This gets to an essential feature of photographs: their ability to make something visually concrete and specific. This feature is described perfectly in Scott McCloud’s manifesto on the art of the graphic novel, Understanding Comics. In this comic about comics, McCloud explains that visual abstraction exists as a spectrum. On one end, you have the ultimate symbol of human abstraction: the smiley face. This circle enclosing two dots and a short curved line is so vague that it stands in for anybody and everybody. On the other end of the spectrum after more and more realistic drawings, you have a photograph, which is one particular, actual person. If the detail wants to put that one person, Avon Barksdale, in handcuffs, they need to be able to see him as one person and not just a generic gangster.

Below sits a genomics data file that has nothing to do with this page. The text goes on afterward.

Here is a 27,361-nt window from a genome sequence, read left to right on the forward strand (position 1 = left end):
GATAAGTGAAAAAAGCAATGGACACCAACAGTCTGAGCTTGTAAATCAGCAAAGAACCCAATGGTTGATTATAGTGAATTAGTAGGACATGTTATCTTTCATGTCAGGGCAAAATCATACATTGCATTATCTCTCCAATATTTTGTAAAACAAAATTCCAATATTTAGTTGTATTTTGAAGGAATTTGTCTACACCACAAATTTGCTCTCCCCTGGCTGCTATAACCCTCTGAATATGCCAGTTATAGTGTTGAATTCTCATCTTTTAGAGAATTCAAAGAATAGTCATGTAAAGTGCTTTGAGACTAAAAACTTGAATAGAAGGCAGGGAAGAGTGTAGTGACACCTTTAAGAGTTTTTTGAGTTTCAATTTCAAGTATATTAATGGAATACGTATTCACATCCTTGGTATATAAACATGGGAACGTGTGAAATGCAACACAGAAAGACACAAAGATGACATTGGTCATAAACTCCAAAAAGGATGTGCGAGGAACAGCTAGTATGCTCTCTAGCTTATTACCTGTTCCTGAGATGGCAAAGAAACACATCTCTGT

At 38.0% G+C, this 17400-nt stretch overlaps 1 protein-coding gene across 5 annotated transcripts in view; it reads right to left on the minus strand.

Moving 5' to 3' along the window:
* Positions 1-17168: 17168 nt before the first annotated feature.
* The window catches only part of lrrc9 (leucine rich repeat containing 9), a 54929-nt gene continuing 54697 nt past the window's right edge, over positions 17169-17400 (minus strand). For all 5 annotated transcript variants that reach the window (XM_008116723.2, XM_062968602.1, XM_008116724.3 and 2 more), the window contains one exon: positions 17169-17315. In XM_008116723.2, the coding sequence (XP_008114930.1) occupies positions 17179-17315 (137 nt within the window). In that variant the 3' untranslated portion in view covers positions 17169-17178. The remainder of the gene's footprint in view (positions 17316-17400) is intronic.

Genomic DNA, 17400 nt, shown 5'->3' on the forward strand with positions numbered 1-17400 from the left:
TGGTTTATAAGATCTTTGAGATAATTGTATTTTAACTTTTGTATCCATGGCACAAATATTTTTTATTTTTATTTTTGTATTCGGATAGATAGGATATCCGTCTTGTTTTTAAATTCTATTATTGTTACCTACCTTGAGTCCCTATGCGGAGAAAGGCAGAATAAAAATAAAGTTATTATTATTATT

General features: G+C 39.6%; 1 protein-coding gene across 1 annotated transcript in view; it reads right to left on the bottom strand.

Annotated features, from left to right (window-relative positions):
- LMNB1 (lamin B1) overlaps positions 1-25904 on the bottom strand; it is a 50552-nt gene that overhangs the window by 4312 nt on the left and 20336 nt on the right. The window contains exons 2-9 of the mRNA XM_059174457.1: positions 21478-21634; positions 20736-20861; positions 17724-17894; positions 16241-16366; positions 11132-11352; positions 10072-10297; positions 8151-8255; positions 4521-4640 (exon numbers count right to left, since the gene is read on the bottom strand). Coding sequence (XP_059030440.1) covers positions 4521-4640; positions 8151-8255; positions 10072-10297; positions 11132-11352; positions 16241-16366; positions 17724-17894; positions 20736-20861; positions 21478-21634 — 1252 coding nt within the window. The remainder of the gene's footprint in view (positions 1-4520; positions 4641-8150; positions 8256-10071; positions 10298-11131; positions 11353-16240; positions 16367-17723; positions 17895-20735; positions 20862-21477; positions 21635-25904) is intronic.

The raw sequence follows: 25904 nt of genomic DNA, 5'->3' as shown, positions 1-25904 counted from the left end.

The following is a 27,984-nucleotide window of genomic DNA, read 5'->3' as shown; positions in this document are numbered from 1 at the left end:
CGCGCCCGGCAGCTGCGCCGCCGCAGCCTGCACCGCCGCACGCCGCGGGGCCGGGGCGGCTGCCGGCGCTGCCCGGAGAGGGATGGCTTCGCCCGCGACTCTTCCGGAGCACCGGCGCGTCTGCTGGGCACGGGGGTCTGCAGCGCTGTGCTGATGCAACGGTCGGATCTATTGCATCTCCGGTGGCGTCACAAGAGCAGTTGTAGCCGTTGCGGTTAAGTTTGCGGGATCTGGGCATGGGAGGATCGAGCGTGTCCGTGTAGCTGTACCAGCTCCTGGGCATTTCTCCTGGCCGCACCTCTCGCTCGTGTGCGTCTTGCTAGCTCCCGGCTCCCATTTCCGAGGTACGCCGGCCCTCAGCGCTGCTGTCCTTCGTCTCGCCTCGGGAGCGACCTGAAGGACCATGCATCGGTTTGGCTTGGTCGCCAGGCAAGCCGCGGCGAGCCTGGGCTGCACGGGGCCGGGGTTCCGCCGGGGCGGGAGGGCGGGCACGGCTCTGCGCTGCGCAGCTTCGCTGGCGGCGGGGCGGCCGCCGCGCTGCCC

So when Polk and Mahone return, apparently triumphant (and a little drunk), demanding run sheets and blindly tossing aside the bulletin board, Avon seems to be coming into focus. “We got your fucking picture, don’t you worry McNulty,” Mahone grumbles and slams down a polaroid. McNulty picks it up and sees the image of a middle-aged white man. McNulty poses the obvious question, “This is Barksdale?” and Mahone’s response shows the career detective’s undying faith in the Truth of Paperwork. “His name’s on the form in the file.” If a file says it, it must be so.